The art of listening: a conversation with a "flat-earther"
I recently had the opportunity to meet a successful and well respected member of my community, who happens to believe the Earth is flat.
It was something he said, a passing comment, that signalled that this is something he believes, and my focus was instantly redirected and focused on that one thing:
The person in front of me has a totally different worldview from mine, and I don't like it!
I must admit, I had a rather violent internal reaction... I was angry - internally, and with almost no outward indication as to how agitated I was feeling. The person standing in front of me has a set of beliefs that are so far removed from mine, that I felt physical discomfort at the idea that his worldview could even exist... let alone that this fully grown adult is a successful and respected member of the community I am a part of...
As the conversation progressed, he gave me his version of what the world and beyond looks like, I realised there was more to learn from trying to imagine the world he lives in, rather than imposing my belief system on him without making sure he understood that he had been heard.
As I asked my open ended questions, and I gave him the time and space to answer them, I found that his body language changed, from being defensive to being open. He uncrossed his arms, his rate of speech slowed to a calm and receptive state in which a real conversation could take place.
I had never met a "flat-earther" before... I imagined that they had been invented by a marketing company that specialises in viral videos of individuals verbally abusing each other on YouTube and Facebook for a clickbait campaign... then again, I'm the moron for watching this kind of "content"... so had it been an actual campaign and their measure of success was the number of views, the numbers on Facebook and YouTube would speak for themselves...
So as you can imagine, despite my initial anger, frustration and downright incomprehension of his point of view, our conversation didn't turn into a fist fight. It was a respectful exchange, in which I asked questions to hear and understand what the person had to say, instead of trying to explain to him why he's wrong...
From my understanding, he sees the world and the surrounding space as a finite and self contained entity that is all on the same plane. In his mind, the United Nations flag is an exact map of the world:
In this individual's mind, the centre of the disk on-which we live is the Arctic and the outer limits of the disk is the Antarctic... needless to say that it took some imagination seeing the world in the way that this person sees it.
We spoke about the sunrise and the sunset, as well as how the moon appears on some nights, in different shapes and on some nights doesn't show up at all... Where does it go?!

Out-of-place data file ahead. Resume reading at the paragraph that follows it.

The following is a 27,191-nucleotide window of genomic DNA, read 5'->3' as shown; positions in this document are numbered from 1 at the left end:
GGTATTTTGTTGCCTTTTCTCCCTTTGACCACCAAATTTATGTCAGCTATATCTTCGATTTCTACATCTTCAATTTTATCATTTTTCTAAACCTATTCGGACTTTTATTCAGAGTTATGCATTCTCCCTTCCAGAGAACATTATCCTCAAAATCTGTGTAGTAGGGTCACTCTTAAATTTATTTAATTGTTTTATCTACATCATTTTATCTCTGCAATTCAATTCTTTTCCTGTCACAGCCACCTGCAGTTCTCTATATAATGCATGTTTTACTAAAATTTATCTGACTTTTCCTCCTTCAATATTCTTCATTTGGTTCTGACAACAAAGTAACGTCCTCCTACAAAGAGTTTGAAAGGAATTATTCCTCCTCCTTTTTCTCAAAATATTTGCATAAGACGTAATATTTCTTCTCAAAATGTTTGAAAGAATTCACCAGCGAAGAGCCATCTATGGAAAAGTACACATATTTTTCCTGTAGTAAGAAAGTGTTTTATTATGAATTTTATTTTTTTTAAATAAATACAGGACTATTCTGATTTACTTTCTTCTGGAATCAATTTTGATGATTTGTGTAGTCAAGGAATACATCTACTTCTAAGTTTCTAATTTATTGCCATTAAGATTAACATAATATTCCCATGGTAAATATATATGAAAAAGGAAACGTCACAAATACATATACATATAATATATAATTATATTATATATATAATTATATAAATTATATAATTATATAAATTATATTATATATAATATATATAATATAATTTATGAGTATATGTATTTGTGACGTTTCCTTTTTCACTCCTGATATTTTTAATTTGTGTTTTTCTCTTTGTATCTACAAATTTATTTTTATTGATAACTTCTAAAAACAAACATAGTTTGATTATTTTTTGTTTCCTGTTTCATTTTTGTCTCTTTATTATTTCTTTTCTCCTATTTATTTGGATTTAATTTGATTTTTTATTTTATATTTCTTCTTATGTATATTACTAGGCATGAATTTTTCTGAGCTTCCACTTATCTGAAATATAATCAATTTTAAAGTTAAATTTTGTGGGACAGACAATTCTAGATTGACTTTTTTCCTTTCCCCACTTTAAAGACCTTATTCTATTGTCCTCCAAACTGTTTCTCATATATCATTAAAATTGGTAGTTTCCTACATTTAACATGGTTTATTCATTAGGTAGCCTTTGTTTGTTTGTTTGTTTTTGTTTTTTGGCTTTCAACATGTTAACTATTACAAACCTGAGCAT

In his world view, both of these celestial bodies get very, very far away... we then spoke about the other stars in the sky and the conversation was about 30 minutes long, throughout which I'll admit to having been tempted to just write this person off as a complete idiot, just because he doesn't see and understand the world I see, which "should" automatically make him a moron and unworthy of my respect... right?!
Without wanting to sound like Mr. Magnanimous, I didn't punch the person in the mouth, belittle him in front of a crowd of people, or ridicule him in front of his friends...
Instead, I listened to understand, not to answer.
What I learned from this conversation is that I could practice my listening skills in circumstances when even my belief system was confronted with someone else's, which happens to be completely different from my own.
I felt calmer at the end of the conversation, because I realised that it wasn't my job to convince him that he was wrong - however it was my job to make sure that he felt heard and that a real conversation was possible between us.
I told him that I respect his right to believe that the Earth is flat, just like I respect anyone else's right to believe that the world was made by a God, or that there are several Gods... or any other number of scenarios that we mentally and emotionally commit to.
Putting this into context of speaking with an audience
When you're pitching, your audience is composed of people who you probably have lots in common with, and others who are a lot further away from your belief system. However, being open to the fact that the person asking you a question might not share your point of view or even your values will allow you to take on another way of seeing the world, in which you might learn something.
We would love to hear your most memorable story of a time when you opened up to someone else's point of view.
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